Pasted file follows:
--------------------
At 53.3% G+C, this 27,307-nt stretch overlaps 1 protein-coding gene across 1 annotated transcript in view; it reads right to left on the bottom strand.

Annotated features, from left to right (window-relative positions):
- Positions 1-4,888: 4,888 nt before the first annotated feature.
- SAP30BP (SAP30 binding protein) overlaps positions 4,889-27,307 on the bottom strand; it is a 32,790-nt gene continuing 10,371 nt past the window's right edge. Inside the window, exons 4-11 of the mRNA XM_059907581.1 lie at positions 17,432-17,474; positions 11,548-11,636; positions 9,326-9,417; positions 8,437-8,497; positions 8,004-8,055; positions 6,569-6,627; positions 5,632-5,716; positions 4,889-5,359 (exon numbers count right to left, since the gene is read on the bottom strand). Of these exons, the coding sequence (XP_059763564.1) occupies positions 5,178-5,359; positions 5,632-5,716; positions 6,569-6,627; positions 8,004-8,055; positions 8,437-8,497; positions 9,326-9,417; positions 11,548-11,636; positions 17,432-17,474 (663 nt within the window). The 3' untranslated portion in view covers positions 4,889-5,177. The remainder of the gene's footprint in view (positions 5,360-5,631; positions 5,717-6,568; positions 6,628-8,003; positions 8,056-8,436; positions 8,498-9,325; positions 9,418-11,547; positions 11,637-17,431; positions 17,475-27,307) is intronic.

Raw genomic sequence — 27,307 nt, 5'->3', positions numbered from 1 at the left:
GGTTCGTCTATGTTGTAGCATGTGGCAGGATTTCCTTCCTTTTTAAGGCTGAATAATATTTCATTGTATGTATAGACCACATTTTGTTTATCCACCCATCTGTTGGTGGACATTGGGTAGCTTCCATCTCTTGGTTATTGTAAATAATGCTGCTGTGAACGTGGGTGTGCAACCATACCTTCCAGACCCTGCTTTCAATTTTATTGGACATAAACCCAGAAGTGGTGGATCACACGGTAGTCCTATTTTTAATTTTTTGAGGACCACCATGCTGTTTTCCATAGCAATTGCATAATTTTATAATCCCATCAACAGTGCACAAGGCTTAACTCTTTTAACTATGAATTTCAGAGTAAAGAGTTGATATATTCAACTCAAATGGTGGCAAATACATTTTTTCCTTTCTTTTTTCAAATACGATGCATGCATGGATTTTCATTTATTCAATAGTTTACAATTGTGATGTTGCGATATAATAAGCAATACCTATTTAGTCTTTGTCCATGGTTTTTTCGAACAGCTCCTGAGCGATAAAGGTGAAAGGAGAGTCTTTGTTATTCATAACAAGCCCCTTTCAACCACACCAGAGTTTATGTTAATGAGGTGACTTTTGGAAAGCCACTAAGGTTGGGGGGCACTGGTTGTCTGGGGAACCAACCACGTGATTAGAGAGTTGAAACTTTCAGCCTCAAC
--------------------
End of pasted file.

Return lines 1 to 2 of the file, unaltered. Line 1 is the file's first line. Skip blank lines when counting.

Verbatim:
At 53.3% G+C, this 27,307-nt stretch overlaps 1 protein-coding gene across 1 annotated transcript in view; it reads right to left on the bottom strand.

Annotated features, from left to right (window-relative positions):